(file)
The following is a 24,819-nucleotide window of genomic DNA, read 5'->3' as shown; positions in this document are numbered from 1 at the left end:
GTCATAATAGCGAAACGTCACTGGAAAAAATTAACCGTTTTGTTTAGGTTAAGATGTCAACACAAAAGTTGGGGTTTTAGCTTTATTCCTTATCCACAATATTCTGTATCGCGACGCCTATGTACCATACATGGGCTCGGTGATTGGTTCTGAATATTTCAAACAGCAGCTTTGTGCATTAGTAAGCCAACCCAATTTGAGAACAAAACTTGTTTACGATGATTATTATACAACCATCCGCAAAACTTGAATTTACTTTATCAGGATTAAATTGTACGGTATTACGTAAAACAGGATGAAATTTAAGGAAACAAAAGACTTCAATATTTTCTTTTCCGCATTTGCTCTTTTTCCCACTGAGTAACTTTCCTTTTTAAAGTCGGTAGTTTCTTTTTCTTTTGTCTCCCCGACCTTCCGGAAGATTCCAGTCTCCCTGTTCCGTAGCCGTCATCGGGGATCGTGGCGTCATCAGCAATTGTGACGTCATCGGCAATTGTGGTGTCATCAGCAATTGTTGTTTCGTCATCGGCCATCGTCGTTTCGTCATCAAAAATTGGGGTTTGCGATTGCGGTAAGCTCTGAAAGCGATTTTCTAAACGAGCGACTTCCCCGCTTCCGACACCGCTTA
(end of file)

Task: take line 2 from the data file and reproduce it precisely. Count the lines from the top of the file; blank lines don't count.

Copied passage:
GTCATAATAGCGAAACGTCACTGGAAAAAATTAACCGTTTTGTTTAGGTTAAGATGTCAACACAAAAGTTGGGGTTTTAGCTTTATTCCTTATCCACAATATTCTGTATCGCGACGCCTATGTACCATACATGGGCTCGGTGATTGGTTCTGAATATTTCAAACAGCAGCTTTGTGCATTAGTAAGCCAACCCAATTTGAGAACAAAACTTGTTTACGATGATTATTATACAACCATCCGCAAAACTTGAATTTACTTTATCAGGATTAAATTGTACGGTATTACGTAAAACAGGATGAAATTTAAGGAAACAAAAGACTTCAATATTTTCTTTTCCGCATTTGCTCTTTTTCCCACTGAGTAACTTTCCTTTTTAAAGTCGGTAGTTTCTTTTTCTTTTGTCTCCCCGACCTTCCGGAAGATTCCAGTCTCCCTGTTCCGTAGCCGTCATCGGGGATCGTGGCGTCATCAGCAATTGTGACGTCATCGGCAATTGTGGTGTCATCAGCAATTGTTGTTTCGTCATCGGCCATCGTCGTTTCGTCATCAAAAATTGGGGTTTGCGATTGCGGTAAGCTCTGAAAGCGATTTTCTAAACGAGCGACTTCCCCGCTTCCGACACCGCTTA